All of this is just me biding my time before I declare that Solid Gold Julian is my favorite thing right now. His voice really sounds like Prince going full on glamorous bar band. The guitar work is fantastic. Ferret makes such absolutely brilliant use of John Maclaine on trombone and Chris Chasse on Trumpet. Since everybody loves the nice guy he has his pick of who to work with and he’s made a full return in wanting to surprise. He went back to ShaShaSha to find his groove. When I interviewed him he told me he just started doing the ideas that sounded good and that might sound easy but for an artist working on new music for the first time in five years, it’s a mighty accomplishment. This is really really exciting because I’ve been wanting him to surprise me for a while.

The videos for Apex Predator & Catnip Curious are below

Purchase Ferret below:
https://thelucid.bandcamp.com/

#Bandcampgold review-Hella Personal Film Festival by Open Mike Eagle & Paul White

#Bandcampgold review-Hella Personal Film Festival  by Open Mike Eagle & Paul White

by Dan-O

Dark Comedy put Open Mike Eagle on the map for a lot of listeners. While I still listen and enjoy that album it feels like a battle of Dark v. Comedy and in that sense Dark wins. By the time you hit track 8 Idaho anything you could possibly laugh at is crushingly sad; the kind of album that leaves you wanting to send the artist a get well card.

My constructed narrative is that Eagle sinks into the beats if they are muted. His agile humor and exuberance get swallowed by depression and anxiety; he feels the mood of the beat more than most. Enter Paul White; the UK producer who did valuable work on the near-classic Danny Brown album Old. From the first song of their collaborative album Hella Personal Film Festival you feel the difference in energy. Admitting The Endorphin Addiction really moves and feels important, Eagle is engaging and funny, lacing buttery sung vocals. His collaboration with Aesop Rock is real rap (I Went Outside Today) where he spits with impressive skills as well as hilarious moments “Rick Martel’s perfume can blind you HOGAN!”  I love love love that Eagle was that focused because he knew Aesop was going to slay his verse. He brought his best pure rapping out of straight up hip hop instincts and respect.

Eagle is sneaky good at rapping and funny in ways you might not catch until a few seconds after the line but man he has a talent with hooks. Dang Is Invincible has a hook that won’t leave my head.  His music is carefully linked to the anxiety of civilized living, even on Dang Is Invincible while enjoying the chorus you’ll hear verses with statements like “…feel good without being a narcissist did the whole tour didn’t get a parking ticket, looked in my heart and there wasn’t no darkness in it.”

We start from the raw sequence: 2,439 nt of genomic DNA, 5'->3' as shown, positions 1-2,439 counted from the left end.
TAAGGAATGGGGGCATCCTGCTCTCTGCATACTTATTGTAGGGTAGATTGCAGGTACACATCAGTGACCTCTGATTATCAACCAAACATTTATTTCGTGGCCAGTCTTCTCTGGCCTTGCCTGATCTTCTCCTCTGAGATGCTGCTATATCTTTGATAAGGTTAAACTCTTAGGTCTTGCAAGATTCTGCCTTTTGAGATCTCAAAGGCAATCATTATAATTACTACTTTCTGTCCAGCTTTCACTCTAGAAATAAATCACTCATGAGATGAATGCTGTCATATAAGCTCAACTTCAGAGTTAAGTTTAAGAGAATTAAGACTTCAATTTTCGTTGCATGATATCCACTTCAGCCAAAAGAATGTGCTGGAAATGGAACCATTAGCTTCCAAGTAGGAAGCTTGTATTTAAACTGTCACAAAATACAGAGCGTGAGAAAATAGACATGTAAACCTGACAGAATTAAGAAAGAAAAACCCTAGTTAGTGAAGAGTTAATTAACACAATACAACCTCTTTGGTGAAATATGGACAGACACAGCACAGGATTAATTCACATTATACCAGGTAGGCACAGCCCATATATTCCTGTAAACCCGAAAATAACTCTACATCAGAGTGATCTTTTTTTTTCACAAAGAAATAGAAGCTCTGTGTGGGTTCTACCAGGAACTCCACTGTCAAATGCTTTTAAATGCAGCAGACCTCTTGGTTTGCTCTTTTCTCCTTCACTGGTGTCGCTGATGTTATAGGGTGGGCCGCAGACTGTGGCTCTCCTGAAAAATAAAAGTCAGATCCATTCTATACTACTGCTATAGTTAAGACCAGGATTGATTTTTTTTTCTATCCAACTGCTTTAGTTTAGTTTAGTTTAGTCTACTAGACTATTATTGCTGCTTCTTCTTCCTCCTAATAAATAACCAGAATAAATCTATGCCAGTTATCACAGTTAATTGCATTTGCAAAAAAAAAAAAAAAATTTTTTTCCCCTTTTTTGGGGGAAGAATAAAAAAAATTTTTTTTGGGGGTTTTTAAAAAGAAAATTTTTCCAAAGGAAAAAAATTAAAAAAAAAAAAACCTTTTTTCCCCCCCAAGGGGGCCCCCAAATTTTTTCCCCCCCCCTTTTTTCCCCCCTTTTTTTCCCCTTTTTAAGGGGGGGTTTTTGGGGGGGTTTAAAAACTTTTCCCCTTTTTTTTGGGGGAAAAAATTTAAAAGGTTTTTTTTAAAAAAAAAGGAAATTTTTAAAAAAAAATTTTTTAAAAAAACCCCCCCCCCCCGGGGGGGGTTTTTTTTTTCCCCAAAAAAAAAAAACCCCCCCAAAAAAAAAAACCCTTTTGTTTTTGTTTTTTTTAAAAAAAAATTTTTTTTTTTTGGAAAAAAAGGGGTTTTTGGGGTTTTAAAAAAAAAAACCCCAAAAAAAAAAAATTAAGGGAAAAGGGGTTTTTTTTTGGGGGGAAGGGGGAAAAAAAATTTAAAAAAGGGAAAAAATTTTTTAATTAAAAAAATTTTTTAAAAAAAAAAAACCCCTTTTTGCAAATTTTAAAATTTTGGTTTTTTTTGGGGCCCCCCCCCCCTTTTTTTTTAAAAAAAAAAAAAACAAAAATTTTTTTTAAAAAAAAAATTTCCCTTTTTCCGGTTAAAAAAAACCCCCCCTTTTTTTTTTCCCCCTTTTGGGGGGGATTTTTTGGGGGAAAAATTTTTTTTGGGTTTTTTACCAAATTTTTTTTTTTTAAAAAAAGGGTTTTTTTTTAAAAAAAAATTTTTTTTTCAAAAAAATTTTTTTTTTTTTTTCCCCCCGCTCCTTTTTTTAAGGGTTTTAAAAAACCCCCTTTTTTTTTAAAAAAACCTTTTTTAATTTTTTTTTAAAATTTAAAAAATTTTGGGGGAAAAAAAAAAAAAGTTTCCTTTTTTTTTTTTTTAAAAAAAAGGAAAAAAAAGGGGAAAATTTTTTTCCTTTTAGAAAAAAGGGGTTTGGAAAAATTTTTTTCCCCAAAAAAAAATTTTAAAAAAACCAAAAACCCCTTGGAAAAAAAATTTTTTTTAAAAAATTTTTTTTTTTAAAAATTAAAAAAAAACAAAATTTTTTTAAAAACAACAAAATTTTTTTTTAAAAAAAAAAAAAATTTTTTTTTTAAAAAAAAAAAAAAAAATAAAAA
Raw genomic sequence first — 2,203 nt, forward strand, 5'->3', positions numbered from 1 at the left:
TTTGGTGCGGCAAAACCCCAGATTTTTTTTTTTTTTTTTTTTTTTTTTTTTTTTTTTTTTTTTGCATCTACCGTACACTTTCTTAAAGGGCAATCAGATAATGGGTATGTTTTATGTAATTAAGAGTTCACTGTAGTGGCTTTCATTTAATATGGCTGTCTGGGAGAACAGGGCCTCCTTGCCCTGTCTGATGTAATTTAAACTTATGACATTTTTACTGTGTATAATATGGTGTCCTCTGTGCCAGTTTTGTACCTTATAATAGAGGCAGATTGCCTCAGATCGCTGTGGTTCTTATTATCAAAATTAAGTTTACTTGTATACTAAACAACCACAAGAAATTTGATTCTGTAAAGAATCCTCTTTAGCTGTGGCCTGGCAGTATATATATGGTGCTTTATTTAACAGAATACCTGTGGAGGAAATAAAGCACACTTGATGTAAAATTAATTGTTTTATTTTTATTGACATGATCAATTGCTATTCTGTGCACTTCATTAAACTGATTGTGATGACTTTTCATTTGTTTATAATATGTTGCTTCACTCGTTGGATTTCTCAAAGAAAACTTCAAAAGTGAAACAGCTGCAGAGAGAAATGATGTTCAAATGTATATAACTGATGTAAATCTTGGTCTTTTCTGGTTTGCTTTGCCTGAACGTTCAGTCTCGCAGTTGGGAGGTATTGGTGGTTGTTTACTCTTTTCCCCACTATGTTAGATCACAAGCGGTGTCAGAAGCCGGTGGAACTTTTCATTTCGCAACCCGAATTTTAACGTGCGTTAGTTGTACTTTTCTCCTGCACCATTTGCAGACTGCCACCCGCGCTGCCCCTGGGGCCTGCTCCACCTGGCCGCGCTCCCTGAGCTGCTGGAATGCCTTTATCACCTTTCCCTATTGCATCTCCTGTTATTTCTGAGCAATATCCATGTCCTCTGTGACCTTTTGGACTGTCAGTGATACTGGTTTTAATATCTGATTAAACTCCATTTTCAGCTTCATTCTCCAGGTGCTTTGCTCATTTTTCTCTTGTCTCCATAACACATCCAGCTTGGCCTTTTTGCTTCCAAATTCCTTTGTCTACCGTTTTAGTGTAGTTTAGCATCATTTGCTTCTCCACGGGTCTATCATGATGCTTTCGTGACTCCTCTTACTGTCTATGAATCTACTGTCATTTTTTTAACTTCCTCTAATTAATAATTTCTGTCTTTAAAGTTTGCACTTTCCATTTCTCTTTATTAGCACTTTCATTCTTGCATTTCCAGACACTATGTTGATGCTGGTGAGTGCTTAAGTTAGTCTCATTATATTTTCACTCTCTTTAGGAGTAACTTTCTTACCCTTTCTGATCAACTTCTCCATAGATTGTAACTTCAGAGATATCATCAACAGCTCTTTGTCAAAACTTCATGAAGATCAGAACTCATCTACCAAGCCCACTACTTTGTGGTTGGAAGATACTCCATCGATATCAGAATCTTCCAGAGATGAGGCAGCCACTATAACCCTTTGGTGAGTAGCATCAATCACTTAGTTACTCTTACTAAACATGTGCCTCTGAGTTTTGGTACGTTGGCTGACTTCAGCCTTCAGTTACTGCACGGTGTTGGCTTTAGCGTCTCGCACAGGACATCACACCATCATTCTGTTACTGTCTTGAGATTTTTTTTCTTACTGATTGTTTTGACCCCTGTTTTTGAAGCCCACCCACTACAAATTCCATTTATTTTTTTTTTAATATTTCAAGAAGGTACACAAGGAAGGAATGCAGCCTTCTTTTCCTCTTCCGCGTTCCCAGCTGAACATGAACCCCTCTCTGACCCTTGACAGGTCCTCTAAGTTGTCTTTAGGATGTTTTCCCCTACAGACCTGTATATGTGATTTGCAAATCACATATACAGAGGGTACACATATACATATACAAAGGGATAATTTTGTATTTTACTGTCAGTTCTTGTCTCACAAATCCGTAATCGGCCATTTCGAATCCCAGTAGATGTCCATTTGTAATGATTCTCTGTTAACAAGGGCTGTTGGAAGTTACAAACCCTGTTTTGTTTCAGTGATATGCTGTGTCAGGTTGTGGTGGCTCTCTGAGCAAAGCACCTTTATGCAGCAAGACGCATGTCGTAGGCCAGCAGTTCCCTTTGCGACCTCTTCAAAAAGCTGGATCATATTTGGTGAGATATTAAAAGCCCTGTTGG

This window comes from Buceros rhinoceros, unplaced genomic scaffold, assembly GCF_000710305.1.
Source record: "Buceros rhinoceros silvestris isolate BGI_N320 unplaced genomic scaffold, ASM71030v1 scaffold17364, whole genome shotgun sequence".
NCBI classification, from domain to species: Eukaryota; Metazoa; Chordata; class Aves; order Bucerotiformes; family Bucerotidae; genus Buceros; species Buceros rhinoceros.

White is fantastic dishing straight up old school hip hop jams like Check To Check and the jazzier whistle based The Curse of Hypervigilance. When the intelligence of the two comes together you get a straight up masterpiece in Smiling (Quirky Race Doc). The song is a real discussion about how people are afraid to smile at black men. It’s sharp and funny “I don’t want you, your purse or your pocket book; them dumb yoga pants boots of fur with the octopus. I’m not tryin’ to polish your toes, take your wallet or phone or follow you home.” The song also is done with a lot of genuine emotion, even his joking is poignant. The problem he’s addressing is real as thunderstorms. My two year old waves at strangers, all strangers (I know, what are you gonna do?) and my favorite is when he waves at a black man because they always light up like no one else. The promise of a little white kid possibly being raised not to fear them is in the sweet smile and wave they return to him.  The song is a perfect commentary on that small but important interaction, Smiling is bold and funny but it also has a great hook that incorporates ghost farts.

Every song means something and ends up somewhere real. I love when Eagle is energetically wiping out the line between comedy and seriousness, between novelty rap and musicianship. Paul White found the right elements to get the right reaction (example: the piano in Insecurity P.II) and got the best out of him. Long live the Hella Personal Film Festival.

Stream or purchase(I did!) Hella Personal Film Festival below:

https://openmikeeagle360.bandcamp.com/album/hella-personal-film-festival